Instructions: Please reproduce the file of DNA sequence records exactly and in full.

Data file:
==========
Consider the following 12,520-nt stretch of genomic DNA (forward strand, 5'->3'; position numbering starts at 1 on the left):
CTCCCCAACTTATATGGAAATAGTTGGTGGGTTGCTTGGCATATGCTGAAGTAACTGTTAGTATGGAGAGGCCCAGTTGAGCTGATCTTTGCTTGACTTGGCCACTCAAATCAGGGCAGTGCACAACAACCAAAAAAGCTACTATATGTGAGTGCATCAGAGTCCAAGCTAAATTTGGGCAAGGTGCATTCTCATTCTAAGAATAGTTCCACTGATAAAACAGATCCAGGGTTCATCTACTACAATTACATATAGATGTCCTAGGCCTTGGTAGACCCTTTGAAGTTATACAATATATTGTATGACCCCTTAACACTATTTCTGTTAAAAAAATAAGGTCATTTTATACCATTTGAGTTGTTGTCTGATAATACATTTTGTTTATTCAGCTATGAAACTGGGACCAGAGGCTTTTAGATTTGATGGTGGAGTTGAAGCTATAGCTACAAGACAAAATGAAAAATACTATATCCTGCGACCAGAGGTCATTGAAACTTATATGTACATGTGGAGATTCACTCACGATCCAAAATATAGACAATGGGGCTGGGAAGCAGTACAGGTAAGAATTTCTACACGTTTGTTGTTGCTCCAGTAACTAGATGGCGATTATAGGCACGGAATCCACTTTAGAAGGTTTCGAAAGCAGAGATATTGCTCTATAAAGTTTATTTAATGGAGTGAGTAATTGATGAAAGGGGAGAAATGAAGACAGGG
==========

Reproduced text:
Consider the following 12,520-nt stretch of genomic DNA (forward strand, 5'->3'; position numbering starts at 1 on the left):
CTCCCCAACTTATATGGAAATAGTTGGTGGGTTGCTTGGCATATGCTGAAGTAACTGTTAGTATGGAGAGGCCCAGTTGAGCTGATCTTTGCTTGACTTGGCCACTCAAATCAGGGCAGTGCACAACAACCAAAAAAGCTACTATATGTGAGTGCATCAGAGTCCAAGCTAAATTTGGGCAAGGTGCATTCTCATTCTAAGAATAGTTCCACTGATAAAACAGATCCAGGGTTCATCTACTACAATTACATATAGATGTCCTAGGCCTTGGTAGACCCTTTGAAGTTATACAATATATTGTATGACCCCTTAACACTATTTCTGTTAAAAAAATAAGGTCATTTTATACCATTTGAGTTGTTGTCTGATAATACATTTTGTTTATTCAGCTATGAAACTGGGACCAGAGGCTTTTAGATTTGATGGTGGAGTTGAAGCTATAGCTACAAGACAAAATGAAAAATACTATATCCTGCGACCAGAGGTCATTGAAACTTATATGTACATGTGGAGATTCACTCACGATCCAAAATATAGACAATGGGGCTGGGAAGCAGTACAGGTAAGAATTTCTACACGTTTGTTGTTGCTCCAGTAACTAGATGGCGATTATAGGCACGGAATCCACTTTAGAAGGTTTCGAAAGCAGAGATATTGCTCTATAAAGTTTATTTAATGGAGTGAGTAATTGATGAAAGGGGAGAAATGAAGACAGGG